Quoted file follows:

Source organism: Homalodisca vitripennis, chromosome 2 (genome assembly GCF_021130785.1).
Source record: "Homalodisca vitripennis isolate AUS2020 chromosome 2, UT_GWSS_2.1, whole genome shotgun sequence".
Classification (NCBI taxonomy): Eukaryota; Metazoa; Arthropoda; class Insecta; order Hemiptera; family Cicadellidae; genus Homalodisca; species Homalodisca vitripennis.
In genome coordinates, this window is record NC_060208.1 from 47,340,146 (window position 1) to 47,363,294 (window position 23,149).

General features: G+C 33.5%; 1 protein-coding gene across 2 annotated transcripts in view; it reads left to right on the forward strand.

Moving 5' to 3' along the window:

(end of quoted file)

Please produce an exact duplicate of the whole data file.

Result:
Source organism: Homalodisca vitripennis, chromosome 2 (genome assembly GCF_021130785.1).
Source record: "Homalodisca vitripennis isolate AUS2020 chromosome 2, UT_GWSS_2.1, whole genome shotgun sequence".
Classification (NCBI taxonomy): Eukaryota; Metazoa; Arthropoda; class Insecta; order Hemiptera; family Cicadellidae; genus Homalodisca; species Homalodisca vitripennis.
In genome coordinates, this window is record NC_060208.1 from 47,340,146 (window position 1) to 47,363,294 (window position 23,149).

General features: G+C 33.5%; 1 protein-coding gene across 2 annotated transcripts in view; it reads left to right on the forward strand.

Moving 5' to 3' along the window: